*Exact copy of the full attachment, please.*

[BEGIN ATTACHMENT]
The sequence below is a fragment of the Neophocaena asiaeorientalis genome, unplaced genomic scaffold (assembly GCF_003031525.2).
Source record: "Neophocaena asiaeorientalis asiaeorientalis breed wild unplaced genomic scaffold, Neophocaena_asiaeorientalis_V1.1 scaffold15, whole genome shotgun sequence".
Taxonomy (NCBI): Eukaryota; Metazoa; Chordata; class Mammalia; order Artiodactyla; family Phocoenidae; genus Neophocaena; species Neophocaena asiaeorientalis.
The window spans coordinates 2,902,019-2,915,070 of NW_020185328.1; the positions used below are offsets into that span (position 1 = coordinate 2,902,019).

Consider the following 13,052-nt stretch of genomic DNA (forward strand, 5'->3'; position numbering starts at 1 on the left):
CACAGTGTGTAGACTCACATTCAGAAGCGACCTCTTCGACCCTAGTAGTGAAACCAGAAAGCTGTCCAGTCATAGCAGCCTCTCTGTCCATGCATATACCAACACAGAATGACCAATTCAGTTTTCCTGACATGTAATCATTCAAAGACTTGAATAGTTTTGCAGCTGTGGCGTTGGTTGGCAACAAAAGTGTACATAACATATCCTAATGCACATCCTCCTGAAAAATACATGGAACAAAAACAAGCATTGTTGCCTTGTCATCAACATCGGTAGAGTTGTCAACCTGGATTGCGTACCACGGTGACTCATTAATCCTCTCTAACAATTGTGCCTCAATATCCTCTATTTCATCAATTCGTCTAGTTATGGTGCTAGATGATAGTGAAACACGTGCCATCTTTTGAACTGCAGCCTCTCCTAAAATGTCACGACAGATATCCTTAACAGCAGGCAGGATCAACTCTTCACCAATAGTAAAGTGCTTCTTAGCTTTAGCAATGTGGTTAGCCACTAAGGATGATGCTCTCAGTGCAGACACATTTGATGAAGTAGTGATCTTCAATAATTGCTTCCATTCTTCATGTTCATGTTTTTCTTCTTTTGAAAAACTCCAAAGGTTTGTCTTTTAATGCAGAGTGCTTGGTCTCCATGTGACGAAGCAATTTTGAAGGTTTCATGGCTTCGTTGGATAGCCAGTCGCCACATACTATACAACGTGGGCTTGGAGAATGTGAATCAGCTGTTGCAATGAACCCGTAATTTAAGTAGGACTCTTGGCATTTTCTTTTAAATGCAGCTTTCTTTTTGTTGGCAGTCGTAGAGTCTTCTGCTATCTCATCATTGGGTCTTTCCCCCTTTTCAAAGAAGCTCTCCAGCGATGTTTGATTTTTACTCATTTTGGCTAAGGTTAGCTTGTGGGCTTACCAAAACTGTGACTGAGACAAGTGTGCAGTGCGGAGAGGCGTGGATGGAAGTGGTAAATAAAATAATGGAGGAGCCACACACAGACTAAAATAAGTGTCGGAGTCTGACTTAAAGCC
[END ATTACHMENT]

The sequence below is a fragment of the Neophocaena asiaeorientalis genome, unplaced genomic scaffold (assembly GCF_003031525.2).
Source record: "Neophocaena asiaeorientalis asiaeorientalis breed wild unplaced genomic scaffold, Neophocaena_asiaeorientalis_V1.1 scaffold15, whole genome shotgun sequence".
Taxonomy (NCBI): Eukaryota; Metazoa; Chordata; class Mammalia; order Artiodactyla; family Phocoenidae; genus Neophocaena; species Neophocaena asiaeorientalis.
The window spans coordinates 2,902,019-2,915,070 of NW_020185328.1; the positions used below are offsets into that span (position 1 = coordinate 2,902,019).

Consider the following 13,052-nt stretch of genomic DNA (forward strand, 5'->3'; position numbering starts at 1 on the left):
CACAGTGTGTAGACTCACATTCAGAAGCGACCTCTTCGACCCTAGTAGTGAAACCAGAAAGCTGTCCAGTCATAGCAGCCTCTCTGTCCATGCATATACCAACACAGAATGACCAATTCAGTTTTCCTGACATGTAATCATTCAAAGACTTGAATAGTTTTGCAGCTGTGGCGTTGGTTGGCAACAAAAGTGTACATAACATATCCTAATGCACATCCTCCTGAAAAATACATGGAACAAAAACAAGCATTGTTGCCTTGTCATCAACATCGGTAGAGTTGTCAACCTGGATTGCGTACCACGGTGACTCATTAATCCTCTCTAACAATTGTGCCTCAATATCCTCTATTTCATCAATTCGTCTAGTTATGGTGCTAGATGATAGTGAAACACGTGCCATCTTTTGAACTGCAGCCTCTCCTAAAATGTCACGACAGATATCCTTAACAGCAGGCAGGATCAACTCTTCACCAATAGTAAAGTGCTTCTTAGCTTTAGCAATGTGGTTAGCCACTAAGGATGATGCTCTCAGTGCAGACACATTTGATGAAGTAGTGATCTTCAATAATTGCTTCCATTCTTCATGTTCATGTTTTTCTTCTTTTGAAAAACTCCAAAGGTTTGTCTTTTAATGCAGAGTGCTTGGTCTCCATGTGACGAAGCAATTTTGAAGGTTTCATGGCTTCGTTGGATAGCCAGTCGCCACATACTATACAACGTGGGCTTGGAGAATGTGAATCAGCTGTTGCAATGAACCCGTAATTTAAGTAGGACTCTTGGCATTTTCTTTTAAATGCAGCTTTCTTTTTGTTGGCAGTCGTAGAGTCTTCTGCTATCTCATCATTGGGTCTTTCCCCCTTTTCAAAGAAGCTCTCCAGCGATGTTTGATTTTTACTCATTTTGGCTAAGGTTAGCTTGTGGGCTTACCAAAACTGTGACTGAGACAAGTGTGCAGTGCGGAGAGGCGTGGATGGAAGTGGTAAATAAAATAATGGAGGAGCCACACACAGACTAAAATAAGTGTCGGAGTCTGACTTAAAGCC